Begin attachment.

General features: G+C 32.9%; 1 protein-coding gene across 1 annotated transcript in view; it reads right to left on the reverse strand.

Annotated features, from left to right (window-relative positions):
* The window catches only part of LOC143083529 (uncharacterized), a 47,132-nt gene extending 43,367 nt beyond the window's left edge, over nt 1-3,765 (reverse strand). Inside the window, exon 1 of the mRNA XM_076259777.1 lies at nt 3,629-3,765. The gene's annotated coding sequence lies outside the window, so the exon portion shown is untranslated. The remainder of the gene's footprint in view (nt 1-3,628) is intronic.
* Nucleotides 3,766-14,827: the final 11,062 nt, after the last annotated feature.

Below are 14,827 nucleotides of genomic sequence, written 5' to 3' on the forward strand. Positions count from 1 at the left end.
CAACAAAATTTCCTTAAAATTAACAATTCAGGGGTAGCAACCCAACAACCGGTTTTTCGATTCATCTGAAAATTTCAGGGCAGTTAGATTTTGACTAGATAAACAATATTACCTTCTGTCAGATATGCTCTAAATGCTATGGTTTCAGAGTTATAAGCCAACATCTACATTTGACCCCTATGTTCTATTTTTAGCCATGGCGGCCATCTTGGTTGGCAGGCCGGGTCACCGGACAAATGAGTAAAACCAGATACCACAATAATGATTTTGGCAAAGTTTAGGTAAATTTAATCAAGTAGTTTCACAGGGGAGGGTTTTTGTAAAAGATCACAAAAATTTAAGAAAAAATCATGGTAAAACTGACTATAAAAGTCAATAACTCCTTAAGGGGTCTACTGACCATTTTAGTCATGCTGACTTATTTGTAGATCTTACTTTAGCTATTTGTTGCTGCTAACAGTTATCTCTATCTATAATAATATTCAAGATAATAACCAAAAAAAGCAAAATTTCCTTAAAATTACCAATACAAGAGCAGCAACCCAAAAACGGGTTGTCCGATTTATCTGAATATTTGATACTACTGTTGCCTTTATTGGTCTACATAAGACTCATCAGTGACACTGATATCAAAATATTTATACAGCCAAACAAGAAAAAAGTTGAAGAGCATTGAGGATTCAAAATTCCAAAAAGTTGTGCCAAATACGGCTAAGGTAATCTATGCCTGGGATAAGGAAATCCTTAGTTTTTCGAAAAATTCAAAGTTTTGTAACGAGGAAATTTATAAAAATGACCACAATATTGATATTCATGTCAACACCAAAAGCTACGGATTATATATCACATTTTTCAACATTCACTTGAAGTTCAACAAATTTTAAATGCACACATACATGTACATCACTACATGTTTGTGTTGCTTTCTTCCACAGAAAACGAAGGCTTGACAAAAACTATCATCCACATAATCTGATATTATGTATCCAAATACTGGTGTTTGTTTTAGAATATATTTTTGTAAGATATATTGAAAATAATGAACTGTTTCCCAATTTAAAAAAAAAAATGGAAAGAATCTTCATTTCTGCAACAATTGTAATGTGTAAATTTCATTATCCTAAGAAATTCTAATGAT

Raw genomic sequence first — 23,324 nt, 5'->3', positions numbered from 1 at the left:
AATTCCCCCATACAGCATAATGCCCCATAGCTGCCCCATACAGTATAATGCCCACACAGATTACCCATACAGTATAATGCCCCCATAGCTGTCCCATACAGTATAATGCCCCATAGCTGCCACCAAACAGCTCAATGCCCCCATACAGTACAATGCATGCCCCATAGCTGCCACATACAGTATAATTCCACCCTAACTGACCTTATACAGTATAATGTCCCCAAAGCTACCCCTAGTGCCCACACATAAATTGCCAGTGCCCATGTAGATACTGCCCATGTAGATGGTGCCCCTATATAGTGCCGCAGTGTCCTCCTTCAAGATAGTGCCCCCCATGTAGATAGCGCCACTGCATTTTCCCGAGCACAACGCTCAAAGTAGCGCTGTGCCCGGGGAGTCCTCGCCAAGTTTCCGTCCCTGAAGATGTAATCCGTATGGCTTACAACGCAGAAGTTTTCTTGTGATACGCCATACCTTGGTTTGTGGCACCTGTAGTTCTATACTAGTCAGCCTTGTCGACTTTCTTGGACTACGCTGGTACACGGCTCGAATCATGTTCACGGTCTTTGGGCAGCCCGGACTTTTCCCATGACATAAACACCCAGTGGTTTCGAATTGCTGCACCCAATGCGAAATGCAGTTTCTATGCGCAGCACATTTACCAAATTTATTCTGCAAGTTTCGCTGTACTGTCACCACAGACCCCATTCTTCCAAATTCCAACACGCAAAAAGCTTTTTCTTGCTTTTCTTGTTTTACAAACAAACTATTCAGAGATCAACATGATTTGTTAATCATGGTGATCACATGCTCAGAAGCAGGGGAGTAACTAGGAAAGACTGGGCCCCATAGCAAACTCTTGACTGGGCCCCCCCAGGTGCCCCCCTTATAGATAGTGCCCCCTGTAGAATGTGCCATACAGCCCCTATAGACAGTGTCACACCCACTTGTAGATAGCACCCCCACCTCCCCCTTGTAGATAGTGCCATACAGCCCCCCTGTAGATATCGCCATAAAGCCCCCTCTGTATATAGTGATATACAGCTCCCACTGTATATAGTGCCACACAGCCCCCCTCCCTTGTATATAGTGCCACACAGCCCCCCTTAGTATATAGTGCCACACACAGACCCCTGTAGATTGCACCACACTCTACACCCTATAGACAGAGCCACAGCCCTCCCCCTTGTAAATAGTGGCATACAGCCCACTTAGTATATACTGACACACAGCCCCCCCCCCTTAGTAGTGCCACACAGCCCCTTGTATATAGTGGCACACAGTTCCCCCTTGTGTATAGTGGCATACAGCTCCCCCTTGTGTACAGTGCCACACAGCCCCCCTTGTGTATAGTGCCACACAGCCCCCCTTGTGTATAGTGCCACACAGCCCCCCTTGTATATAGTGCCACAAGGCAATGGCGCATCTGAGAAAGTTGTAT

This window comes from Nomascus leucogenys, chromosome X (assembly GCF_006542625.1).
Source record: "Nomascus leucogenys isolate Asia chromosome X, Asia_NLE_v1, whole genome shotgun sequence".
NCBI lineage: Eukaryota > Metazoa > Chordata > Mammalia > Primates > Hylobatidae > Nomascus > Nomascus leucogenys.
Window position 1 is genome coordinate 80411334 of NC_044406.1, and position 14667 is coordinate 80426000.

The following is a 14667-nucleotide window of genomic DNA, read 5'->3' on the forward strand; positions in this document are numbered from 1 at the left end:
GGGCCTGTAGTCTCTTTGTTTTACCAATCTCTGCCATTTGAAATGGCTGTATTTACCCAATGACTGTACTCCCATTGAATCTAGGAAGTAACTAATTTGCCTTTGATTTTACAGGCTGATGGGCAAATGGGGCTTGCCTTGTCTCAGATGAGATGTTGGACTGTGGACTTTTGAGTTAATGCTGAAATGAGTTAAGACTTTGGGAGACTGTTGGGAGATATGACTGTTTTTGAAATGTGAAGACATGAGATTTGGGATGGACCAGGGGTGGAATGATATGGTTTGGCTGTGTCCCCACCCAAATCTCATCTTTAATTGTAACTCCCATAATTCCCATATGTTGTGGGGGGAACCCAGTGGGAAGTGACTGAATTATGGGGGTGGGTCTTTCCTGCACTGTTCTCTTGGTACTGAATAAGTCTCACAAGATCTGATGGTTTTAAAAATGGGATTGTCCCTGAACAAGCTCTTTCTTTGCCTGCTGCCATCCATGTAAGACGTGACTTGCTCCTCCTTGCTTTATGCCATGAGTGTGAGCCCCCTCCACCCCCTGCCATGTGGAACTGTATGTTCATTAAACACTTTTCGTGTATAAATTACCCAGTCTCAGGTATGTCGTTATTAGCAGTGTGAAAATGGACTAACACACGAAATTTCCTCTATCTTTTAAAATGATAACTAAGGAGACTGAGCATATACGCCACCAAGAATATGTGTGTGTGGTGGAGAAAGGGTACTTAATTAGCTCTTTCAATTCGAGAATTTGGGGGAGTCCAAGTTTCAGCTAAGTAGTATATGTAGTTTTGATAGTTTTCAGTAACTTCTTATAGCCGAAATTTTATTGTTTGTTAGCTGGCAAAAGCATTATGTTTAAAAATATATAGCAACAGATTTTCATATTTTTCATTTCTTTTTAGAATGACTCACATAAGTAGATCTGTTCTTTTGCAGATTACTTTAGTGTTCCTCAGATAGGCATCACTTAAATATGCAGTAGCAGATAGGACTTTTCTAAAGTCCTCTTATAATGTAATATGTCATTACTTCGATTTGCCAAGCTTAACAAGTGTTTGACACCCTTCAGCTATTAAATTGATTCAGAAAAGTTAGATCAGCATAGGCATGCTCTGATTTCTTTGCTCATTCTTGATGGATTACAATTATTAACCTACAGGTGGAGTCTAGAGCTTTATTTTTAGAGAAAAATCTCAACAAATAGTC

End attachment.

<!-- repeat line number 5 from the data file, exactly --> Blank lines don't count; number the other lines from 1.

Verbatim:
Below are 14,827 nucleotides of genomic sequence, written 5' to 3' on the forward strand. Positions count from 1 at the left end.